Now comes the interesting part. The Buttermilk Glaze! While the cake is baking you can make the glaze. It is to go over the top of the cakes as soon as they are out of the oven. In a saucepan on medium-high heat, bring sugar, baking soda, buttermilk, and butter or margarine to a boil. The recipe, as you will see, calls for corn syrup but I leave it out. The cake is plenty sweet enough without it and it add nothing to the party except more calories. In fact, I only use about 1/2 cup of sugar in the glaze as well. When this mixture comes to a boil, take it off the heat and stir in vanilla extract.

When the cakes are done, drizzle the glaze over the cakes evenly. You do not have to poke holes in the cake at all. It just drinks it all in without them.

And now, the best part. That delicious cream cheese frosting that is signature Carrot Cake. There are lots of recipes for cream cheese frosting and this cake has it's own as well. I use it as a guide but use my own measurements. For me, cheesy is better than sweet. Take two 8 oz. packages of cream cheese (softened) and one stick of unsalted butter (softened) and beat together in a mixer until creamy. Slowly add 2 cups of sifted powder sugar and 2 teaspoons of vanilla extract. Beat until smooth and creamy. It does happen, I promise!

This cake must be completely cooled, or even chilled, before you begin to frost. Be sure to line your platter or serving plate with wax paper before you begin. As you can see, I forgot to do that here (although I was able to lift each side up slightly and get the paper under it before I started to frost the cake completely). Don't put it totally under the cake, you want to be able to pull it out when you're done frosting.

The recipe makes a lot of frosting so be generous with the filling. Then just spread it over the top and the sides.

Even if you don't think you frost cakes well, this is a very forgiving cake and mistakes are easily hidden, especially the way I decorate it.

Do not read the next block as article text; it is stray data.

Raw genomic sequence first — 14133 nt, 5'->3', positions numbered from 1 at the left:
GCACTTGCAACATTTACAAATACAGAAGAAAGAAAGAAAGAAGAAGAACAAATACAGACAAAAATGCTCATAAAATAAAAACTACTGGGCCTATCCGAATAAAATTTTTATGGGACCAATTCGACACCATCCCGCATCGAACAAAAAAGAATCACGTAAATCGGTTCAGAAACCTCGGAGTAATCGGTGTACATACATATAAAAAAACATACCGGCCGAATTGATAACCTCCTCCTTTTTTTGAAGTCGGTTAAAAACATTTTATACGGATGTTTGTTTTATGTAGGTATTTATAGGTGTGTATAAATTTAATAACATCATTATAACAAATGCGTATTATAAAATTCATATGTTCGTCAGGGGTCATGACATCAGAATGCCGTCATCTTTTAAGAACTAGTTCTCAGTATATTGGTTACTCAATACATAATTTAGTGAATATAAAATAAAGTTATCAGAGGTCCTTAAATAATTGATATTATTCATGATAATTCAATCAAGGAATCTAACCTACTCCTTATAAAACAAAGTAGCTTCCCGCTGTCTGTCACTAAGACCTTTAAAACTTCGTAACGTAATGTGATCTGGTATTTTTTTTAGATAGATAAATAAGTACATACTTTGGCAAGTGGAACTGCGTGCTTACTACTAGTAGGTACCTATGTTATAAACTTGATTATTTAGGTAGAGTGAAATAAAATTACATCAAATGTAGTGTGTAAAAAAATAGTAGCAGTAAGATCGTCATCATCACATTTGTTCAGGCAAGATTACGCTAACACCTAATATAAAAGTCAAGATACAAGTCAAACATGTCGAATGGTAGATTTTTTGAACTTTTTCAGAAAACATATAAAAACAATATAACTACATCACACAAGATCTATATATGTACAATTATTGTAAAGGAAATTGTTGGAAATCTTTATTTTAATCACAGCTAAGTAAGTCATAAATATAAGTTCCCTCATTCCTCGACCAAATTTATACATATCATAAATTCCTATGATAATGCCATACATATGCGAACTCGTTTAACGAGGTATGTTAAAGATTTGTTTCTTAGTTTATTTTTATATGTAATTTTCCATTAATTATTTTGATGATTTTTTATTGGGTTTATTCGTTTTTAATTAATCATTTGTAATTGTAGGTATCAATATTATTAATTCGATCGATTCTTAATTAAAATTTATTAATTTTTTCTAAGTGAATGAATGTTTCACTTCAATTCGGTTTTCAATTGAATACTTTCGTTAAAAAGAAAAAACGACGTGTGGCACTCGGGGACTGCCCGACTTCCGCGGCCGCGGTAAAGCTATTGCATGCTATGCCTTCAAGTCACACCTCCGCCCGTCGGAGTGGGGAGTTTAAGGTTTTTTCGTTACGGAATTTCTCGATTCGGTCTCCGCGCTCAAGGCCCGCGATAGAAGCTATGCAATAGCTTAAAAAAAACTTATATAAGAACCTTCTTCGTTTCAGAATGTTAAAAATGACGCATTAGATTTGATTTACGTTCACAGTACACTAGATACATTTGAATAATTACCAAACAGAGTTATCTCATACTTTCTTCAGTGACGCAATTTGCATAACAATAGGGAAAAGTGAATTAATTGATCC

And finally, here it is on my in laws counter after we all devoured it!

Friday, May 16, 2008

On top of Spaghetti

I've been hankering for some spaghetti and meatballs and just haven't had the time or the inclination lately to make that long simmering sauce. You know, the kind that takes 5 hours to cook but is so worth the time?

So what does one do when in that situation? Order in? Yeah, I guess that would be the obvious solution. But mine was to have a chat with my grandma and ask her how she makes her meatballs. After that discussion, my yen for the dish got even stronger. What to do!!! Then I remembered Ina Garten made spaghetti and meatballs on her show and she didn't make a long simmering sauce. What was I afraid of! Just make sauce you moron. So I did.

For the meatballs I used 2 lbs of ground turkey. Grandma never ever uses ground turkey but I like to use it and she'll never know I did it so shhh! To that I added bread crumbs, dried parsley, Italian seasoning, two eggs, half of a large onion (grated), and 5 (yes five!) cloves of garlic, grated.

Mix with your hands, they are natures best spoon. LOL who said that? I can't remember. Maybe Sara Moulton. Anyway, mix it all up with your hands and form into meatballs, about the size of a golf ball, especially if you're not using turkey because they will shrink up on you.

Bake at 350 for about 25 minutes. Or you can shallow fry them (which means to put about an inch of oil in your pan and fry them, turning to get each side browned). I did turn mine about midway through the cooking process, but you don't have to.

Now the sauce. Start out with that other half of onion, chopped in a big pan with about 3 Tablespoons of olive oil. When it's starting to look translucent, add another 5 cloves of chopped garlic. Oh come on! You know you love garlic! It's not that much. Really. Add some salt and pepper. Do not let the garlic brown! If the pot is too hot, turn it down. After a few minutes, add 1/3 cup of red wine.

Let it reduce a little then add a 28 oz can of tomatoes. I use puree, but you can use crushed or whole (and crush them by hand) or whatever you like. Bring it up to a boil then turn it down to a simmer and add some salt, pepper and Italian seasoning (if you have fresh basil use it, but add it closer to the end of the cooking process).

When the meatballs are done, add them all to the sauce, cover and let simmer for at least half an hour, more if you want. But make sure you stir so the meatballs don't stick to the bottom the pan or they may burn.

Boil your pasta. When it comes to long pasta I generally go for linguine. I like shape a little more than regular spaghetti. Add the pasta to the sauce and serve.

Add some grated Parmesan or Romano if desired.